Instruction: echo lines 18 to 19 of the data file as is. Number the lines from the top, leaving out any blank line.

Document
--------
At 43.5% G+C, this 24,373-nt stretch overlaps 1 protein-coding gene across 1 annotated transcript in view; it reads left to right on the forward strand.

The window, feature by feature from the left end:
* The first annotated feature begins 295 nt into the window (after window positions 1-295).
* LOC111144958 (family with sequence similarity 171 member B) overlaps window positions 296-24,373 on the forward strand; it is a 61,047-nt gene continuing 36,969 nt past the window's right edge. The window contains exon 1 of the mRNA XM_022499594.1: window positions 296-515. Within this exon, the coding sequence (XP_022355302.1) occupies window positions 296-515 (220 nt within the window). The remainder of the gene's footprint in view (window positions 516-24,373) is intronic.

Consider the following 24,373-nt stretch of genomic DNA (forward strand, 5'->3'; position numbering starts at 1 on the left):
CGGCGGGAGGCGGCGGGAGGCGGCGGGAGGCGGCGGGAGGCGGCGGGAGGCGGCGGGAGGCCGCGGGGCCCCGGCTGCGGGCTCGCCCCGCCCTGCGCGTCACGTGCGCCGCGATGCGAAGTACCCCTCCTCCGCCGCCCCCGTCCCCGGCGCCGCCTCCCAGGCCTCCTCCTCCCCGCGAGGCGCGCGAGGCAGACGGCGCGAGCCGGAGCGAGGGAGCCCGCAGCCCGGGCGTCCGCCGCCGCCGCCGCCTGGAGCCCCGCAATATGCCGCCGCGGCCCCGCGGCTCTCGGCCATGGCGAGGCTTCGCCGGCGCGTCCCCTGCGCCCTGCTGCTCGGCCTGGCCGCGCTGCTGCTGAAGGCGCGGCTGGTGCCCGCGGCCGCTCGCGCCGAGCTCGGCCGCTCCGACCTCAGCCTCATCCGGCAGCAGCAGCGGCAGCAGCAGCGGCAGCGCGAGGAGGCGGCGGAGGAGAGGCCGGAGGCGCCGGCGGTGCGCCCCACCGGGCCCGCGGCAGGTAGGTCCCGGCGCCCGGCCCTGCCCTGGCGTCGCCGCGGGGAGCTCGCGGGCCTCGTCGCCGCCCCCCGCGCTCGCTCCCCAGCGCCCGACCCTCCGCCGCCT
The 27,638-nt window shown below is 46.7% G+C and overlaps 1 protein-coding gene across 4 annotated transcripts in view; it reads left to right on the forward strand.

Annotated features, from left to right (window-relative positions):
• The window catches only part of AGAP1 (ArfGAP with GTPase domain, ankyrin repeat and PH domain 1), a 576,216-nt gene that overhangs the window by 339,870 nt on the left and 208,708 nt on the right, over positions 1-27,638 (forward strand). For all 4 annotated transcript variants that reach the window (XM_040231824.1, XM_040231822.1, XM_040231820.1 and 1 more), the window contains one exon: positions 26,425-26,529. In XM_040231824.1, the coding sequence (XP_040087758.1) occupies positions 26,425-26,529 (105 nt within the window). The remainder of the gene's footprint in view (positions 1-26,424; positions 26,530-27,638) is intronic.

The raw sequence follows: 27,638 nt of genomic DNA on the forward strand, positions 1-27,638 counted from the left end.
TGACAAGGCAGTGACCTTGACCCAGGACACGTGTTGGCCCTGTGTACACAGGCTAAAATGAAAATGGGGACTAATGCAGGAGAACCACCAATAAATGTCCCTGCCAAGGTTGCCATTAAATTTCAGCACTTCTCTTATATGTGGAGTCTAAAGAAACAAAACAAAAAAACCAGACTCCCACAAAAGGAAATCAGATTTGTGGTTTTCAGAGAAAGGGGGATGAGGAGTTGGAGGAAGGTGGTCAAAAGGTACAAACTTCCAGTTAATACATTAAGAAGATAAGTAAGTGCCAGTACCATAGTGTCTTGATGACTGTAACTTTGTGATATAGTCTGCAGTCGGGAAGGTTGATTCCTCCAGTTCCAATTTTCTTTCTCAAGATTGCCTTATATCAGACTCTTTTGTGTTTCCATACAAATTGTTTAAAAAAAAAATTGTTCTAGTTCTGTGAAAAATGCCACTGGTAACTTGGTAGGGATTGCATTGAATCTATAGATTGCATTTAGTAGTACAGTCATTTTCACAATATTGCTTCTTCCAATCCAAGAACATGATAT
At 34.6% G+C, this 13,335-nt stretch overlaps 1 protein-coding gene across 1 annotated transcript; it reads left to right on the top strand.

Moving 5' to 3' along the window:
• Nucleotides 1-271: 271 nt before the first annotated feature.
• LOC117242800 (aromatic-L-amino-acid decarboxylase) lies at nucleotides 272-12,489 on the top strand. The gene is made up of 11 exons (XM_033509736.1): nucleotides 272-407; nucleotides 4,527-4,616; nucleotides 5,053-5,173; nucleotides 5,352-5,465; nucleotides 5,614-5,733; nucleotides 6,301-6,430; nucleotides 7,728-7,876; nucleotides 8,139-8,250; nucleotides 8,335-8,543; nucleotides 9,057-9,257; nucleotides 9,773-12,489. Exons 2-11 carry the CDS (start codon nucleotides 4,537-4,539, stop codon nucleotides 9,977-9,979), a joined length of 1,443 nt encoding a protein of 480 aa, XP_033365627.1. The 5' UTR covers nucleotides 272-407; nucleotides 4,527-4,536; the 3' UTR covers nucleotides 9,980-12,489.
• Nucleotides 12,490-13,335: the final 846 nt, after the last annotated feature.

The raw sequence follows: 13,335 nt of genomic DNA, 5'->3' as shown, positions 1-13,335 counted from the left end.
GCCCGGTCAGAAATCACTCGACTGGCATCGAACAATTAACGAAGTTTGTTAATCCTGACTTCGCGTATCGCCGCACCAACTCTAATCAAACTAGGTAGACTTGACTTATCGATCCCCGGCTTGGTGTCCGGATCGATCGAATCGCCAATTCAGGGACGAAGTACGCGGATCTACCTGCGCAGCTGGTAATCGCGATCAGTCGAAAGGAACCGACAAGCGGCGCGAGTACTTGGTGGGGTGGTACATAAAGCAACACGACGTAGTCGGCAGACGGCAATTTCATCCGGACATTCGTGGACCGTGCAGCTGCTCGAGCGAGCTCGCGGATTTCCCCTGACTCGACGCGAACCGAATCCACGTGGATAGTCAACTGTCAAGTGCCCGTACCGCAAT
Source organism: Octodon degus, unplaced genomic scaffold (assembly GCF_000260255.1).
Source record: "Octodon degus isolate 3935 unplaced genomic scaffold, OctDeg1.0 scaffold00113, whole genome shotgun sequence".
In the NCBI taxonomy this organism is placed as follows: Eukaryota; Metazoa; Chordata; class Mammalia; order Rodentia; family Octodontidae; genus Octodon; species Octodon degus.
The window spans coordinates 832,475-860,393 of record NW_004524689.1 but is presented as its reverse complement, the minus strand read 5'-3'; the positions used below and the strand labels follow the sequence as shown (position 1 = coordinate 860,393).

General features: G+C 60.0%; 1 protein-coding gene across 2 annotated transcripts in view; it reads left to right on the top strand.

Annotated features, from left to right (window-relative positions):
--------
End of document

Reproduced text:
GCCCGGTCAGAAATCACTCGACTGGCATCGAACAATTAACGAAGTTTGTTAATCCTGACTTCGCGTATCGCCGCACCAACTCTAATCAAACTAGGTAGACTTGACTTATCGATCCCCGGCTTGGTGTCCGGATCGATCGAATCGCCAATTCAGGGACGAAGTACGCGGATCTACCTGCGCAGCTGGTAATCGCGATCAGTCGAAAGGAACCGACAAGCGGCGCGAGTACTTGGTGGGGTGGTACATAAAGCAACACGACGTAGTCGGCAGACGGCAATTTCATCCGGACATTCGTGGACCGTGCAGCTGCTCGAGCGAGCTCGCGGATTTCCCCTGACTCGACGCGAACCGAATCCACGTGGATAGTCAACTGTCAAGTGCCCGTACCGCAAT
Source organism: Octodon degus, unplaced genomic scaffold (assembly GCF_000260255.1).